The Riddles of the Hobbit, by Adam Roberts, Professor of Nineteenth-century Literature at Royal Holloway, University of London, and author of more than a dozen science fiction novels, is a critical examination of the notion of “the riddle” as it threads through The Hobbit, and across the larger landscape of Tolkien’s Middle-earth. This slim volume, barely 168 pages of text, packs a fascinating punch. Roberts brings his scholarly expertise to bear on the subject, informed by his experience as a novelist, treating riddles as the serious business they were in the Anglo-Saxon world that was so important to Tolkien and his work. In November, 2013, Lily Milos shared an exclusive look at The Riddles of the Hobbit in this story on Middle-earth News.
The book’s discussion follows riddles and riddling in numerous contexts, beginning with the statement set down by Tolkien himself in his 1947 letter to Stanley Unwin: “The Hobbit was after all not as simple as it seemed” (The Riddles of the Hobbit, page 1). Roberts adds his voice to that position, stating, “The Hobbit appears to be a straightforward children’s adventure tale; but it is actually much less simple, rather more ironic than that” (The Riddles of the Hobbit, page 4). Through the course of eleven chapters, Roberts explores this ironic, concealing mode of communication — the riddle — turning the concept around and around, upside down, and inside out, tying together Norse myth, Anglo-Saxon literature, Bilbo and Gollum’s riddle game, Tolkien’s Catholic worldview, and much more. Roberts looks at many different riddles, including: What does “Good morning” mean? What is a burrahobbit? What is a pocket? What is the magic of the One Ring? And, not least, what is a hobbit? Throughout, Roberts highlights Tolkien’s ingenuity and playfulness, a playfulness that The Riddles of the Hobbit takes quite seriously.
The Riddles of the Hobbit fascinated me from beginning to end. The book is beautifully researched and written, and is filled with intriguing hypotheses and innovative perspectives. I hesitate to say too much about those hypotheses, for fear of robbing potential readers of the pleasure of unraveling those delightful threads. I will offer one teaser to illustrate Roberts’ ingenuity of argument in the book. He suggests that Bilbo and Gollum’s famous riddle game is much more than an entertaining episode in The Hobbit, iconic and beloved as it is. Instead, Roberts proposes that the riddle game forms a “meta-riddle,” a larger riddle that over-arches larger literary territory. He goes on to propose two answers to that meta-riddle, one that relates to The Hobbit as a novel, and the other to the broader reaches of Tolkien’s Middle-earth.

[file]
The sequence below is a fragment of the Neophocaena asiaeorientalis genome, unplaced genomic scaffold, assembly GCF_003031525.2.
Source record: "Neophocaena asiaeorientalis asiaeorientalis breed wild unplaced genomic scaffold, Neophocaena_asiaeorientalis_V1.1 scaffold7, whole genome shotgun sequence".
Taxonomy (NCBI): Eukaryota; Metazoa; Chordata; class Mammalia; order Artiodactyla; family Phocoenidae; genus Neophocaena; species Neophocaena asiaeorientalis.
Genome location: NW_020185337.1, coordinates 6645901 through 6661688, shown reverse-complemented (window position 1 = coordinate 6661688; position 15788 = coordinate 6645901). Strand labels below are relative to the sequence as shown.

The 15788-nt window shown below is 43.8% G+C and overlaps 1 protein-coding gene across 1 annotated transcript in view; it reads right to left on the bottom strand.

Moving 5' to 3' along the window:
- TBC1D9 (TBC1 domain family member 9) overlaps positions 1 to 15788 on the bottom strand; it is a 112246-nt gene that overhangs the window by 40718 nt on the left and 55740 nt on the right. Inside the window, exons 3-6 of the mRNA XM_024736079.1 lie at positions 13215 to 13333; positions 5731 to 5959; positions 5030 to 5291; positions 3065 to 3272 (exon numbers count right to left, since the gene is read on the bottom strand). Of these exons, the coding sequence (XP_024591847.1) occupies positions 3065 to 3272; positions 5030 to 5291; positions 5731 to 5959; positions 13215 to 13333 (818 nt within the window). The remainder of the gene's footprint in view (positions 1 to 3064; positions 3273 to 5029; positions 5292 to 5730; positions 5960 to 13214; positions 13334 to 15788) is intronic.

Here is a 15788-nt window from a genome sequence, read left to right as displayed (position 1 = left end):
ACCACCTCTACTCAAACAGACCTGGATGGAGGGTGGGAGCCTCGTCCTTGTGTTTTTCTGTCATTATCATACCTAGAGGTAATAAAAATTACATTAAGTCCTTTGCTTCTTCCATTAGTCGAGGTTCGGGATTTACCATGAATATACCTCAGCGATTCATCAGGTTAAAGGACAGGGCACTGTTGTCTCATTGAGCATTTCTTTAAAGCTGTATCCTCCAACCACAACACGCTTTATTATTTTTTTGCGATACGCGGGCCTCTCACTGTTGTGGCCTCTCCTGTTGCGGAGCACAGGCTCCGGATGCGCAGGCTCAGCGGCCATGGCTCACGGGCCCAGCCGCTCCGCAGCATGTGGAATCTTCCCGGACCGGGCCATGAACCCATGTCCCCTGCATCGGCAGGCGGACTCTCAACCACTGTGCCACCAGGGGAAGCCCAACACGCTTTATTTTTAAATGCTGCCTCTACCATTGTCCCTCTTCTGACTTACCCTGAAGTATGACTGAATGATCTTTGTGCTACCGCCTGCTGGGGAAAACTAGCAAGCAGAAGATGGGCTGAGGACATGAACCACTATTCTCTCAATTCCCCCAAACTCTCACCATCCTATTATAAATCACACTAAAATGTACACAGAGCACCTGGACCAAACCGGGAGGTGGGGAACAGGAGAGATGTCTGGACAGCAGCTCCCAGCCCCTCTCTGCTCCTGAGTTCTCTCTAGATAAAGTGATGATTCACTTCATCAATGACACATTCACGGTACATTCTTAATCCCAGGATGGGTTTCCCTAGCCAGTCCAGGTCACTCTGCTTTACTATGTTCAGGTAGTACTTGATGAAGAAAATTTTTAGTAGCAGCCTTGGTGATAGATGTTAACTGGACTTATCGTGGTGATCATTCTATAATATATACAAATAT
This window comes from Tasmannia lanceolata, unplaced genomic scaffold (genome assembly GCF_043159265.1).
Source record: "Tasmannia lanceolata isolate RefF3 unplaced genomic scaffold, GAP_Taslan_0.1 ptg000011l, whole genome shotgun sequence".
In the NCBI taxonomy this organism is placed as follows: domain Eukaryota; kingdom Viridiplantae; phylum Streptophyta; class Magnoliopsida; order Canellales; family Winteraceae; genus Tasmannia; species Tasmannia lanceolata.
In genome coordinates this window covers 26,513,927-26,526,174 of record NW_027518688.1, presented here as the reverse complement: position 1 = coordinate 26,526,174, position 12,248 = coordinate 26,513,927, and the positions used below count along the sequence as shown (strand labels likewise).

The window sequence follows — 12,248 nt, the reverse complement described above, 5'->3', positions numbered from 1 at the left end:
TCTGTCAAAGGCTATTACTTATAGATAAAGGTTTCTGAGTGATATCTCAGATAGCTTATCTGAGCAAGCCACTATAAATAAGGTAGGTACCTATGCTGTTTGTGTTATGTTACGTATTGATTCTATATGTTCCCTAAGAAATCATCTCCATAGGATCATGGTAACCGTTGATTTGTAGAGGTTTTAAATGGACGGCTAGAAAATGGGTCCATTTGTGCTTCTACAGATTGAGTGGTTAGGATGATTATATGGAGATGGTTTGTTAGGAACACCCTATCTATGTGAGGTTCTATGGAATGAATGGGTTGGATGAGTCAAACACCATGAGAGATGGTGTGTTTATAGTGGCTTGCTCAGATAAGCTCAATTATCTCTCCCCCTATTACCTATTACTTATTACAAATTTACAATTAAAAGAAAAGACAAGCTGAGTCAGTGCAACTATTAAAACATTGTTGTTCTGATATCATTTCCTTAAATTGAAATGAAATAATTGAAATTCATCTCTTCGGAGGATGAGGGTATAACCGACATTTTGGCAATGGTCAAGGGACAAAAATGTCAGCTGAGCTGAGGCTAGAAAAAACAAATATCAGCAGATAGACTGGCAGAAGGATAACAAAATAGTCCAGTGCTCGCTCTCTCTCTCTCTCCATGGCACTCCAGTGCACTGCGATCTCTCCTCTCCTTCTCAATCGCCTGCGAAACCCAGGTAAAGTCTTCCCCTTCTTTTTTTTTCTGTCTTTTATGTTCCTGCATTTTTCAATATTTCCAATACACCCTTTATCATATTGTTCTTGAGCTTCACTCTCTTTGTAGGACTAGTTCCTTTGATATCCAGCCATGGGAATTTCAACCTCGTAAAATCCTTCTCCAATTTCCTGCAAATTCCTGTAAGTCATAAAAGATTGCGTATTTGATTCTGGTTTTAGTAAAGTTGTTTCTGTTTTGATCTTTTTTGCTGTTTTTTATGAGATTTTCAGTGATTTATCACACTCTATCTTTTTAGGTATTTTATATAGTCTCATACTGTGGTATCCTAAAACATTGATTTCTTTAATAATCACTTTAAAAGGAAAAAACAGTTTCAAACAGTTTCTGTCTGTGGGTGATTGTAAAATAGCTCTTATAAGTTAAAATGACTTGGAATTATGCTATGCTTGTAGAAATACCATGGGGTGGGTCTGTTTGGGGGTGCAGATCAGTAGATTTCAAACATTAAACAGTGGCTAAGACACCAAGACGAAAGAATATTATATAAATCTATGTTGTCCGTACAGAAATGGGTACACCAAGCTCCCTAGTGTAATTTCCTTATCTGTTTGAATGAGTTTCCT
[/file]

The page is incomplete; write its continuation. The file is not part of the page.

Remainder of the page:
I have been a Tolkien reader for many years, and have read every scrap of Tolkien’s writing that I can lay my hands on, some of them over and over again. But with all that, this slender book held more than one “lightning bolt” moment for me. By that, I mean those times when the author expressed his ideas with such incisive clarity that he brought his ideas into sharp focus in my mind, leaving me gasping at the insight. Perhaps those ideas had been lurking there before, but Roberts masterfully brought them to the surface. I absolutely recommend this book for readers with an interest in the scholarly side of Tolkien’s world and work. I hope that you find it as engaging as I did.
Adam Roberts, The Riddles of the Hobbit, 2013, Palgrave Macmillan.
List of Illustrations
1 The Anglo-Saxon Riddleworld
2 Cynewulf and the Exeter Book
3 Riddles in the Dark
4 The Riddles of the All-Wise
5 The Puzzle of the Two Hobbits
6 The Riddle of Bilbo’s Pocket
7 The Riddle of the Ring
8 The Lord of the Rings and the Riddle of Writing
9 The Volsung Riddle: Character in Tolkien
10 The Enigma of Genre Fantasy
11 . . . And Back Again?